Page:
While Rachna was there to contribute to the community, she realized that she had further strengthened her spirit of service. Reflecting back, she revisits the significance of what she witnessed while on the ground: “I visited the villages, and to see the kind of hands-on work being done shattered my ego. That was a moment of humility to see what was happening on the ground there, what people were capable of… seeing firsthand experience of homelessness, of struggle…. That’s what’s changed my life.”
Being an AIF Fellow made another lasting impression on Rachna — sparking her with a deep love for Kathak, a classical Indian dance form. “I was the worst dancer as a child,” she admits. Yet exposed to the art form during college and further during her time with locals through AIF, she wanted to learn more. “I started it because I went to Bangalore. I’d do my work with AIF, I’d go by rickshaw for 45 minutes to this teacher’s house and practice for three hours with her, and then I’d practice by myself. In all of my free time, I was dancing.”
Rachna credits her time with AIF as a major factor in shaping her path forward. “That sort of shifted my own confidence in what I could do,” she explains, “and the experiences that they created have influenced how I teach and how I affect people.” The values she gained in Bangalore have stuck with her later into her career and life — as she puts it, “shaping [her] ability to adapt and to empathize with others.”
The experience of being an AIF Fellow is something she will never stop looking back on with appreciation. “What [AIF] gave me has changed my life, and it has changed how I try to help everyone else,” says Rachna.
Her passion for STEM has taken her to founding and becoming the CEO of her very own EdTech initiative: STEMology Club, an after-school STEM enrichment program for children and youth in Arizona. The organization’s mission is to tap into a child’s natural curiosity to understand their world around them and help them discover their “inner STEMologist.” Rachna and her team organize after-school clubs, STEM pop-ups, camps, and educational resources that are carefully designed to foster creativity, critical thinking, communication, and collaboration — all critical skills for the future. As for the passion for dance that she cultivated during her time in the AIF Fellowship — it has since become one of her finest skills, and she has taught the classical dance form Kathak to both kids and adults in Texas and Arizona.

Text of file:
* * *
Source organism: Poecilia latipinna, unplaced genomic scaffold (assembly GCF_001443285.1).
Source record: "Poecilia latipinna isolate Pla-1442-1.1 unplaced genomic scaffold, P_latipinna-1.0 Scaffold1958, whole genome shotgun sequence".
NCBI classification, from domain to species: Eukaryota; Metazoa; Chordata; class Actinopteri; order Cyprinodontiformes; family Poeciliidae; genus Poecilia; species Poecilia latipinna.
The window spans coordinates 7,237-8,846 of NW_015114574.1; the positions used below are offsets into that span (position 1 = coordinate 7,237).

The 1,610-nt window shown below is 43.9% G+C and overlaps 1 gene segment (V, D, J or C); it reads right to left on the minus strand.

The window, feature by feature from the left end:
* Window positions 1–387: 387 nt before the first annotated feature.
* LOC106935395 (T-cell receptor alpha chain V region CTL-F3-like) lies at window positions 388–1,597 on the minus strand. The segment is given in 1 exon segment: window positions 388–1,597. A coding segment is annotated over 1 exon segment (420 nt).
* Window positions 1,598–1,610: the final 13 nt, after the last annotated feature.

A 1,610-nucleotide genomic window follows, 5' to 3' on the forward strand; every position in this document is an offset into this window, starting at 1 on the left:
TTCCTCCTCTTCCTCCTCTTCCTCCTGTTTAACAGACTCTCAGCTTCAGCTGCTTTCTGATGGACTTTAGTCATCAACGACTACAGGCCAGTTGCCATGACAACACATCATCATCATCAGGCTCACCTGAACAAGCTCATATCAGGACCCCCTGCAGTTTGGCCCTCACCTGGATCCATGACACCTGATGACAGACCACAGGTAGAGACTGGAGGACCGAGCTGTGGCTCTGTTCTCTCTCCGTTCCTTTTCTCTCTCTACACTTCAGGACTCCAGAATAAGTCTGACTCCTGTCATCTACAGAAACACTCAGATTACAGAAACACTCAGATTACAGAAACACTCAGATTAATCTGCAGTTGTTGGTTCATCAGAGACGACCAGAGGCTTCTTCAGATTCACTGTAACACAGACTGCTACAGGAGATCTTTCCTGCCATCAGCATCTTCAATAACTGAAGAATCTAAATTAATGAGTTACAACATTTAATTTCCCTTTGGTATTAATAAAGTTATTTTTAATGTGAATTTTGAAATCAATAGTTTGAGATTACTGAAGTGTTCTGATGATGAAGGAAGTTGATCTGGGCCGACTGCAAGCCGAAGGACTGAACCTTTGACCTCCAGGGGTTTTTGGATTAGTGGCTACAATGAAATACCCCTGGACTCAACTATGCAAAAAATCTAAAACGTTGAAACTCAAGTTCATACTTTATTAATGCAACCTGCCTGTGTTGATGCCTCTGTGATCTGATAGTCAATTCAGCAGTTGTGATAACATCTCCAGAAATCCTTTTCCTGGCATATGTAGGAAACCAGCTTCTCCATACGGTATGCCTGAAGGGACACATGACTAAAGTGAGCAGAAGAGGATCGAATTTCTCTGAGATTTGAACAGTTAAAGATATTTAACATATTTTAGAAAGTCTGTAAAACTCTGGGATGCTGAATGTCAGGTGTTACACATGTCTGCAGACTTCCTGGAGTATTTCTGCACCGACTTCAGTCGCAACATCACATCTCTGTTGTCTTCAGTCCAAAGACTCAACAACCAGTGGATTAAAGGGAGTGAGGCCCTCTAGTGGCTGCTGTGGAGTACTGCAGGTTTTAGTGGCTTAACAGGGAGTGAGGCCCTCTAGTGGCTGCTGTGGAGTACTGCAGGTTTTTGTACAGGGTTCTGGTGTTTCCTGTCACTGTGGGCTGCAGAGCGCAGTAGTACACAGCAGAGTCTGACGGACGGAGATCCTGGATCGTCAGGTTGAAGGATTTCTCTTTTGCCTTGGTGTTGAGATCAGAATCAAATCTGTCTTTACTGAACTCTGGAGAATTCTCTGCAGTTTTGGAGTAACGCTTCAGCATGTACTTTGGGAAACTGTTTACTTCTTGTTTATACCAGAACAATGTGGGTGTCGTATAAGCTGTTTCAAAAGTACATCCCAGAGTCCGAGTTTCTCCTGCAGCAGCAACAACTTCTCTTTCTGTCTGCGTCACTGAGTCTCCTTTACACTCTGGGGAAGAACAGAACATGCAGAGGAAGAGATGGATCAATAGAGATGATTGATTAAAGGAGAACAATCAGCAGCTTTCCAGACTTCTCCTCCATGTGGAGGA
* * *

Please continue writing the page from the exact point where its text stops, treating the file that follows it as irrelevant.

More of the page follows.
Considering the impact that the pandemic has had on the education space globally, we asked Rachna: “What role do you think digital education plays in the post-pandemic education space, here in the States?”
“The first thing I think about when it comes to digital education [after COVID] in the US is around DEI – diversity equity and inclusion. Like many folks, I see our education space, especially K-12, being morphed permanently to include hybrid learning modes and thereby increasing inclusion for remote learners, for learners with disabilities, and allowing families to organize their lives differently when education has a possibility of being hybrid.
For K-12 which is the space I operate in, I still feel the majority learning will happen on site but this has opened the eyes of educators, parents and administrators to include or expand student centric learning modes, self-learning, leveraging digital solutions for equity etc.”
Rachna concludes: “My hope is to see hybrid modes of learning become the norm, expansion of internet hardware and infrastructure to reach remote corners of the country, and low cost to free options to access and own digital devices for learning!”
That’s a hope we share with Rachna. We’re grateful for her service as a Fellow and wish her all the best with STEMology Club through COVID and beyond!
PS: Check out Rachna’s 5 tips for remote learning. If you have an elementary schooler at home, you’ll appreciate it. For advice on how to make iPads, YouTube, and browsing safe for kids, check out her blog.